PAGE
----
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Step by step integration using Azure API Integration with D365 FO

azure api integration

We already have discussed an Azure API integration on a previous blog. This blog will guide you to Azure API with policy parsing capabilities. But before that: to give you a recap:

Azure API: a recap

Azure APIs is a stub of reliable connecters to any external world that can let you connect your application to talk to any 3rd party appliance. Azure API in itself is a huge sea of possibilities:

The most appreciative features of Azure API are:

The API operation circuitry

API operation circuitry

Creating an Azure API

Create a new Azure API

Browsing down to Azure portal → API management → you can reach out to the API management corner of the portal→ create new:

Click create to continue. It takes around 15 minutes to deploy and make the API up and running.

Create a service operation

You can now create An API operation from a host of available options:

For our example purpose, let us create a Blank API

Click ‘Create’ to validate/finish.


You can validate various information provided in the previous step


You can optionally set up an oAuth2.0 security. Selecting this option, the system will ask the oAuth 2.0 server(you can set this in the oAuth2.0 tab of the Azure API)


Policies are a collection of statements that let you control the demeanor of the API through configuration: either run time or design time. To see/edit the policies, you need to click on the box named: base from either inbound/outbound/backend processing.


We have a requirement to pursue an incoming JSON payload that contains an ‘URL’ node. Consider an example like this:

{ “Message”: { “Id”: “HSHDCBMK1898989686881CDY”, “entityId”: “5FJYK173391CF45”, “eventtype”: “Item_Created”, “url”: “https://int.mynetwork.com/item/v1/FFWEE167757711KJHF33”, “createdby”: “md347” } }

For that, you can declare a variable called msg URL and then store the value of the parsed message in it. Browse down at the inbound section of the URL:

< set - variable name=“msgURL” value=”@ { stringjson=(string) context.Variables[context.Request.Body.As < JObject> ()]; JObjectrss = JObject.Parse(json); String rssMsg = (string) rss.SelectToken(“Message”); stringurl = (string) jsonObj[“url”]; returnurl; }” />

Visiting another URL: suppose we need to visit another URL as a part of the process. Several websites do that, eg: to obtain a token, cascaded calls → one API calling another API. And you need to pass on a payload as a body when making the request. The following example gives you an idea whereby you can set a variable URL on a call( for example the URL obtained from the above example):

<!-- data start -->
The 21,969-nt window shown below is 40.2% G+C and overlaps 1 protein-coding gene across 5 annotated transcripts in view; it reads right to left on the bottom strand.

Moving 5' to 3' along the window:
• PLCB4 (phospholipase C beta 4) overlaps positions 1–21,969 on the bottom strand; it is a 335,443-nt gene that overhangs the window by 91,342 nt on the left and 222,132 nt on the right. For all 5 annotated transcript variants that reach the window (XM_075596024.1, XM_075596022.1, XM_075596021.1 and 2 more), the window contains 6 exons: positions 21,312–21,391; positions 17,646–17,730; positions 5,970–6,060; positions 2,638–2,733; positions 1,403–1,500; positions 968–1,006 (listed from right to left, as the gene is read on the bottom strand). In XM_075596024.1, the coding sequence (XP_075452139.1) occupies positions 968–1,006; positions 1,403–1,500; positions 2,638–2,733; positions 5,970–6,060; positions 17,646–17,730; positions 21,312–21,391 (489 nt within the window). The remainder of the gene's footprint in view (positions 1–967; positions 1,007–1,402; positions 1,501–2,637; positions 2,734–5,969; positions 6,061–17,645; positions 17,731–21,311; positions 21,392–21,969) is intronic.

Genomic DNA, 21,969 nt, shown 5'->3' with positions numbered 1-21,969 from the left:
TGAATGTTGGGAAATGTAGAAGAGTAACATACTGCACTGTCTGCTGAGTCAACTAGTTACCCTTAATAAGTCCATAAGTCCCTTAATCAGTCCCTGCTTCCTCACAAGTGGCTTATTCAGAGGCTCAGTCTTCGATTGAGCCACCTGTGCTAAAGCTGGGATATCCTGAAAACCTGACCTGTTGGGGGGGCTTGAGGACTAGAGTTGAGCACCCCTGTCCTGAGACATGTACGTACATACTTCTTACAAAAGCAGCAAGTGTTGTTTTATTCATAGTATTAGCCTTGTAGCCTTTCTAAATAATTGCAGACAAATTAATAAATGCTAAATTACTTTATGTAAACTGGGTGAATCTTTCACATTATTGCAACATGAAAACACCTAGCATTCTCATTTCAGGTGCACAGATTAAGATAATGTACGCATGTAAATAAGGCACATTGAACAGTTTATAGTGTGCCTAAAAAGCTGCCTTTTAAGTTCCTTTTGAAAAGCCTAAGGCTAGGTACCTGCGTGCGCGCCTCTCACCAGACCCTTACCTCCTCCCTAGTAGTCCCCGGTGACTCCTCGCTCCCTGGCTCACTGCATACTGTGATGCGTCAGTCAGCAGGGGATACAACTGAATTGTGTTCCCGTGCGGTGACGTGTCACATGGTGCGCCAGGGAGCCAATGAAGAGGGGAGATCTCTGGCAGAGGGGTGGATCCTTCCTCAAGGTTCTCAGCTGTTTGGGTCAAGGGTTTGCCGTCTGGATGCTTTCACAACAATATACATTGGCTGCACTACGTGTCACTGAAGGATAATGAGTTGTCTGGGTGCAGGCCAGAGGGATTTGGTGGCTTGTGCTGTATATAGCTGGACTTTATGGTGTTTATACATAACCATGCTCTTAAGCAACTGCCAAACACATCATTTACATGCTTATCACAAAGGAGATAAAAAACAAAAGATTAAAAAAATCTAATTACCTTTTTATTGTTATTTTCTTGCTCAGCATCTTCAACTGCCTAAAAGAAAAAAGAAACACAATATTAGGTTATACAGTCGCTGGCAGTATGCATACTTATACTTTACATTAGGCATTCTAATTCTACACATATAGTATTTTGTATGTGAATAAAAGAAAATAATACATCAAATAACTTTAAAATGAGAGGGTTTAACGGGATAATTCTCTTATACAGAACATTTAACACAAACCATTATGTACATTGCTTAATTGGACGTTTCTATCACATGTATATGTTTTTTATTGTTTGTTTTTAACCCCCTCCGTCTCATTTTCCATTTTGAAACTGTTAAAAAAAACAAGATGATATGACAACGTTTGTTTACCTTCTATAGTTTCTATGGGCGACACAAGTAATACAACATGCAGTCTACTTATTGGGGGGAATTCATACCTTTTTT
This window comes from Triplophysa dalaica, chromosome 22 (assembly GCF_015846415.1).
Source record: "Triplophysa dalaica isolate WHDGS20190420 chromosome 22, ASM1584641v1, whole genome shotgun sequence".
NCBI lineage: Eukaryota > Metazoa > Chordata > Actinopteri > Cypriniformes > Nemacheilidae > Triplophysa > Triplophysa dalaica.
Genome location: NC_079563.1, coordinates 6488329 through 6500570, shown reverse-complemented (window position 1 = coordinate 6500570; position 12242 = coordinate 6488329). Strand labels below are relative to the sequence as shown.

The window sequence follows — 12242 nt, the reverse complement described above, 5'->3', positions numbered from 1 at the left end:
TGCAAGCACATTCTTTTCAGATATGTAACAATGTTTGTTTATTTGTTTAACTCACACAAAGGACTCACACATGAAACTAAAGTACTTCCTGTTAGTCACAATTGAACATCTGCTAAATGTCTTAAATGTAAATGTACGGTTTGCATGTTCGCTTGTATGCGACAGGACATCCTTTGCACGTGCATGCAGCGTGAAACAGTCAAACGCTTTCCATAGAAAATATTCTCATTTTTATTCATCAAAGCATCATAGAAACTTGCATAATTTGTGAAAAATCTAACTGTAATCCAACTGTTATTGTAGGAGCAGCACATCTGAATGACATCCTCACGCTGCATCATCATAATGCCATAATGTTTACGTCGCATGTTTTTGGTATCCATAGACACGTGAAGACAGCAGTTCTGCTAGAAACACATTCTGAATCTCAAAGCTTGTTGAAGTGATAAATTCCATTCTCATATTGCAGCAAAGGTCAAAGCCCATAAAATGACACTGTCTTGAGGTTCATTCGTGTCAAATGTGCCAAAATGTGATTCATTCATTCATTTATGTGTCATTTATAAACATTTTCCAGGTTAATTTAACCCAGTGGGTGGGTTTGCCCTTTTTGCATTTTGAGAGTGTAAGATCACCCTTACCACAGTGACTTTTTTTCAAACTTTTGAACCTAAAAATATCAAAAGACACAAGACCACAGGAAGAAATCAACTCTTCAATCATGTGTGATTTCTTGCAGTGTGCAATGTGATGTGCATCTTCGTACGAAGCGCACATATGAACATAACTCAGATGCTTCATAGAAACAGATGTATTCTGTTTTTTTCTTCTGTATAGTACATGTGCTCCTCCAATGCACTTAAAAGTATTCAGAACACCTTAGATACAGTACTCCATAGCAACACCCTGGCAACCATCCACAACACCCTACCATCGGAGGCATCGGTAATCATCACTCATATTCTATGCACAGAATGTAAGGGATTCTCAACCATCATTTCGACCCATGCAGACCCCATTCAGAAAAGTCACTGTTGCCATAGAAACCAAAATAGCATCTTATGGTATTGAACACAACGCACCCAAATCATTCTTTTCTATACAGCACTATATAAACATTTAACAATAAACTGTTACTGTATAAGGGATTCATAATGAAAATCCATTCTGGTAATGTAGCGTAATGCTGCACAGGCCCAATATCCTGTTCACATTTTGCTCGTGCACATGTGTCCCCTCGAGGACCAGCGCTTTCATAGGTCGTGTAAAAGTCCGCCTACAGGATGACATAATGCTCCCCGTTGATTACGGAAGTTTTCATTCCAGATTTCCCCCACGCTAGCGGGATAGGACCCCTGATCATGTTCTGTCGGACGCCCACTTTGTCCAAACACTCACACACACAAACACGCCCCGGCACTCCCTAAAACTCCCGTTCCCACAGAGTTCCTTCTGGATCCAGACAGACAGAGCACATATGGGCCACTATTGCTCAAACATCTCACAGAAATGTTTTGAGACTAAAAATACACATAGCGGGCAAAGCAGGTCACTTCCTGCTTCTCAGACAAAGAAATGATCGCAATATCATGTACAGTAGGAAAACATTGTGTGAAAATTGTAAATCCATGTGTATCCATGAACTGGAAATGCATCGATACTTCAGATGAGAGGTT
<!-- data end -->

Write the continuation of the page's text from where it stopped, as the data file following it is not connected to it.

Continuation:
<send-request mode=”new” response-variable-name=”itemGETAPI” ignore-error=”true”> <set-url> @{ return ((string)context.Variables[“msgURL”]); } </set-url> <set-method>GET</set-method> </send-request>

Alternately you can specify an authentication thumbprint as:

<authentication-certificate-thumbprint = “****THUMBPRINT_VALUE***” /> this value you can obtain by uploading a CERT file in the azure API → CA certificates section. These kinds of activity is more applicable for visiting APIs that do not allow open/direct calls.

POST calls: you can also make a post-call to another API and analyze a response:

<send-request mode=”new” response-variable-name=”TestPostAPI” ignore-error=”true”> <set-url> @{ return“https://apimanagement/azure-api.net/create/items”; } </set-url> <set-method>POST</set-method> <set-header name=”content-type” exists-action=”override”> <value>application-json</value> </set-header> <set-body> @{ JObjectitemBody = ((IResponse)context.Variables[“itemGETAPI”]).Body.As <JObject>(); } </set-body> </send-request>

Analysing the response:

<return-response> <set-status code=”@(((IResponse)context.Response).StatusCode)” reason=”@(((IResponse)context.Response).StatusReason)” /> <set-header name=”content-type” exists-action=”override”> <value>application-json</value> </set-header> <set-body> @{ JObjectcallResult = ((IResponse)context.Variables[“TestPostAPI”].Body.As <JObject>(); Return callResult.ToString(); } </set-body> </return-response>

Difference between Send-Request and send-oneway-request:

A Send-request is an asynchronous call to an end URL, letting you receive a response and analyze it for further use. A one-way request is more like an asynchronous call with no return response.


Azure API is a vast ocean of opportunities letting you connect to any dynamics 365 for finance and operations third-party services. Please consider the following points while using Azure API.

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